SHE’s dished up dinner for celebrities, made her own chocolate for a living and even cooked for a king.
And this week, as mayor Debbie Brock prepares to complete her busy year of office, she has revealed the secret of her eventful career.
It is, she says, all down to work experience, apprenticeships and generally links between education and business.
“At 14 I didn’t have a clue what I wanted to do,” she admits. “Work experience is massively important because it gives you a taste of what’s to come.”
Debbie developed an interest in cookery and began by enrolling at the Cordon Bleu school in London, commuting every day from Olney and cheerfully doing her homework on the bus.
She then travelled abroad doing various catering jobs, including cooking for Sir Yehudi Menuhin and also the former King and Queen of Greece.
Deciding to specialise as a pastry chef, she then completed an apprenticeship at the Cafe Gmeiner in Germany.
The German for apprentice is ‘gesellen’, meaning journeyman, and the experience was a huge learning journey, says Debbie.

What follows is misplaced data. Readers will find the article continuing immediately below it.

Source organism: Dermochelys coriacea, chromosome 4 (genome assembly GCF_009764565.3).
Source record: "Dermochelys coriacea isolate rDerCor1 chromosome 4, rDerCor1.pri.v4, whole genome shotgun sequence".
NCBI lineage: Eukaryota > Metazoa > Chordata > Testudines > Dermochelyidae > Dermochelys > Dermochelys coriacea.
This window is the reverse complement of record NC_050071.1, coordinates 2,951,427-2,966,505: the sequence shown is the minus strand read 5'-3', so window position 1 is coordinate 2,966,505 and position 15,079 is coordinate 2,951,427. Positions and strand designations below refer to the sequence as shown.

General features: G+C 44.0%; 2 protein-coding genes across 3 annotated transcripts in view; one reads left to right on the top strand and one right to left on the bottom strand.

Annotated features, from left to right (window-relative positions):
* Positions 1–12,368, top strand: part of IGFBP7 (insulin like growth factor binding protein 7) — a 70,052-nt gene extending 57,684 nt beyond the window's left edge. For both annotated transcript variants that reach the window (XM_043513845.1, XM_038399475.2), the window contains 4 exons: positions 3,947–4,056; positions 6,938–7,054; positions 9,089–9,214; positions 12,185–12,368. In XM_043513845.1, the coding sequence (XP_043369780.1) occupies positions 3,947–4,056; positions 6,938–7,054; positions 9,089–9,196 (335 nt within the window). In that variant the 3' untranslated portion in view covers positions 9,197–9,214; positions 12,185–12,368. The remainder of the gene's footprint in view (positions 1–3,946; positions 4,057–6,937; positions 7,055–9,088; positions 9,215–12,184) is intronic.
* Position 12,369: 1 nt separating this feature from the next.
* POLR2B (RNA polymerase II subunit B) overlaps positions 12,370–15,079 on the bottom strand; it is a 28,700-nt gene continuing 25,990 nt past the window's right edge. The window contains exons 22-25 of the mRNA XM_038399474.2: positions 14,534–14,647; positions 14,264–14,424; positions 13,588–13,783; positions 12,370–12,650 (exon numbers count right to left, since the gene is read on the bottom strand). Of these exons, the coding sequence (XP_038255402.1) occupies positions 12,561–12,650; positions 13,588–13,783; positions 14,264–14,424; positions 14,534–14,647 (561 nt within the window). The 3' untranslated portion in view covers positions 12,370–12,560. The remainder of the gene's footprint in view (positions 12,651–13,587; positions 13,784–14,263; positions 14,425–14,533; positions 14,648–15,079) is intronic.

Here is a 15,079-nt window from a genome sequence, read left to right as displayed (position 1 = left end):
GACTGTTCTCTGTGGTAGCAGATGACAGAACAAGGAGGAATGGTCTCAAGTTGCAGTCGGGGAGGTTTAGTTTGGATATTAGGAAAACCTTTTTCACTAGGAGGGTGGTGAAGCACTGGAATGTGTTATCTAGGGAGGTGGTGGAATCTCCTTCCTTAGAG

“You never stop learning. The thing is to enjoy what you’re doing. I used to put myself up for Sunday shifts so I could learn as much as possible.”
Debbie returned from Germany in 1998 and set up her own chocolate-making business called Brocks Chocolates in Newport Pagnell, where she took on a steady flow of work experience youngsters.
“I think anybody can be an entrepreneur, run with an idea and get the best out of others. But it’s not for those who want the easy way,” she says.
The mother of a three-year-old daughter, she got into politics when she met her husband, Peter.
“Being Mayor has been the most amazing experience and a privilege. It has helped me understand Milton Keynes as a fantastic place to live, work and relax.”
She now plans to spend time working with the Cenotaph Trust and helping develop the MK Hospitality and Catering Awards.
> Anyone willing to host a work experience student can call Michael Sandison at Countec on MK 209940.